Students, alum join Obama at young leaders talk

Former president Barack Obama and panel on stage

UIC alumnus Harish Patel (right) was a panelist Monday at former President Barack Obama’s first public event in Chicago since leaving office.

Former President Barack Obama made his first public appearance Monday since leaving the White House to speak with young leaders — including a UIC alum — about the importance of civic engagement.

Representing UIC in the 80-minute forum held at the University of Chicago was alumnus Harish Patel, one of six panelists who shared the floor with Obama, along with 18 standout undergraduates selected to attend as audience members.

The discussion, which also focused on growing and inspiring the next generation of leaders, tied in with what UIC is all about, said Spencer Long, associate director of Student Leadership Development and Volunteer Services.

“To have our students, and other young people on the panel today, hear about ways that they can get engaged politically is not only a priority for our university, it’s also one of our goals for what we’re trying to instill in students as they leave the university,” Long said.

Patel, who earned his bachelor’s (LAS ’07) and master’s (CUPPA ’14) degrees from UIC, is a perfect example of an alumnus who has carried the university’s values with him. The 31-year-old is now a Chicago deputy director for the nonpartisan think-tank New America; co-owner of a fair-trade, organic and naturally-dyed clothing line called ishi vest; and a founding member of the political engagement organization called Chicago Votes. Patel said his commitment to add value to the world began while he was an undergraduate, which is why he was honored to be chosen as a panelist.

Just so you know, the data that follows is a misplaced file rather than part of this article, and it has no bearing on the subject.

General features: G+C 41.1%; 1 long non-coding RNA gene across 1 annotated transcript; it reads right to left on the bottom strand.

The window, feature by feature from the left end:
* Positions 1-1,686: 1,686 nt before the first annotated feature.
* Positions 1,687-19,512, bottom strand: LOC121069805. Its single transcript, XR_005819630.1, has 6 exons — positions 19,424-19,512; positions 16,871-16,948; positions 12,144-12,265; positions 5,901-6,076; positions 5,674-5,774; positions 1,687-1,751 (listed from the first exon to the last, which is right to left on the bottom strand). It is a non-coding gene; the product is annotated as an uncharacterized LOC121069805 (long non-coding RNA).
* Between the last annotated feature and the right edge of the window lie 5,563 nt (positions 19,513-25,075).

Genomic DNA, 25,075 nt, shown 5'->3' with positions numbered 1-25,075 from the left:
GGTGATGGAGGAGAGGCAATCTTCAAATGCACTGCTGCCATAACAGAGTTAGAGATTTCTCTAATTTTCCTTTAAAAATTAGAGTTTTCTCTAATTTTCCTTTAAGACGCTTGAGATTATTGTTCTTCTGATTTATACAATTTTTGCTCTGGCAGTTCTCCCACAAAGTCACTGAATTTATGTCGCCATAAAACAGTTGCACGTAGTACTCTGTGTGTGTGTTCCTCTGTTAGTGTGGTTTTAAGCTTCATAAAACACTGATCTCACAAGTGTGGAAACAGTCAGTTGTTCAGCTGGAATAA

“I’m in shock and in awe at the ability to be able to represent our city in a conversation around things that matter to me deeply,” he said.

The group also expressed thoughts about what stops youth from investing in civic life, naming one-sided media, polarizing politics and a narrow definition of civic engagement, among other things, as barriers. Empathy, they said, is one possible solution to the problem.

“We need to be remembering that there’s a lot more that connects us than divides us,” Patel said.

Zoie Sheets, a senior in the Honors College, was grateful that she and other UIC leaders were able to attend.

“To be a change agent, to be civically engaged, that’s just one more catalyst for taking a passion that our students already have and encouraging them to actually use that to create the change that they’re hoping to see,” she said.

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